When opening their new K-9 school in the fall of 2010, Elizabeth Finch staff honoured its namesake by embracing her ideal that, "all students can learn and succeed." Relationships developed quickly and the discussions began about how they could best complement and collaborate with each other to meet the needs of all learners. It wasn't just about differentiating learning. It was about embracing the strategies the students already had, and building upon the routines and expectations already present. Collaboration was cross-divisional, so that Grade 1, 4 and 7 teachers could meet to observe each other's classrooms and share literacy strategies that helped students learn and succeed. The idea emerged quickly: If it works in Grade 1 and Grade 4, why not in Grade 7?
Small sets of novels were purchased, flexible reading groupings were formed and a truly inclusive learning environment was created. Strategies remained consistent with what was known and practiced at earlier levels; students were reading at their appropriate level and sharing their ideas in a smaller group setting. Each group was engaged in different sorts of reading activities based on their needs, while still participating in large whole class instruction and discussion. Addressing different learning styles and needs became easier. Student accountability was heightened in the group discussion model, and voices were now reclaimed. No longer could a student stay lost in the crowd, or hide among his or her peers. Small groups demanded engagement and provided the safety to share one's ideas.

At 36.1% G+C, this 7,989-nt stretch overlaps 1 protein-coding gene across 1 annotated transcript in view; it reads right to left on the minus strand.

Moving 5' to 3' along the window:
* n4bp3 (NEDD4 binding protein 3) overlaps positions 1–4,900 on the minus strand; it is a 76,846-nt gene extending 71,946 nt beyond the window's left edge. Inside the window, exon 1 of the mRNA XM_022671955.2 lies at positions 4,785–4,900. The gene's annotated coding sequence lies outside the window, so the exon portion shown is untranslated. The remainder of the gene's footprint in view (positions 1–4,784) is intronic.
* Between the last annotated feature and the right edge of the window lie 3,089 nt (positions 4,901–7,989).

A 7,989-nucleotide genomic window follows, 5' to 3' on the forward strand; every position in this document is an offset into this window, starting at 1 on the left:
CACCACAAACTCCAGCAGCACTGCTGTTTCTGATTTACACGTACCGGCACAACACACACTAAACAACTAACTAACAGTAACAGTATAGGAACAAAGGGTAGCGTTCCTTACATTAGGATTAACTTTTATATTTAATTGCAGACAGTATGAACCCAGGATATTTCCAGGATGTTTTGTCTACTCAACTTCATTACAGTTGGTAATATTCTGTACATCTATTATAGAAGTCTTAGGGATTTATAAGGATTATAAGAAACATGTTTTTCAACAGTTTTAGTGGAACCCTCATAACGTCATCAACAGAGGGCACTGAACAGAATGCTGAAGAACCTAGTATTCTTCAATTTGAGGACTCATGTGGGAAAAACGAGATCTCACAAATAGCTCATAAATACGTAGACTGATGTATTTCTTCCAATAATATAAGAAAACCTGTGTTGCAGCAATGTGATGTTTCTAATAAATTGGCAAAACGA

The small grouping allowed the teacher to step back from, "leading," and instead embrace the role of, "coach." Students were empowered to learn, and apply in a conscious way, the tactics and strategies for improving their own literacy. This was the metacognition piece - students in their groups were able to explain what they were doing and more importantly, why they were doing it. Assessment happened daily as the, "teacher-coach," interacted with the group members, and students were guided in the self-assessment process, so that groupings continued to change as students' needs changed.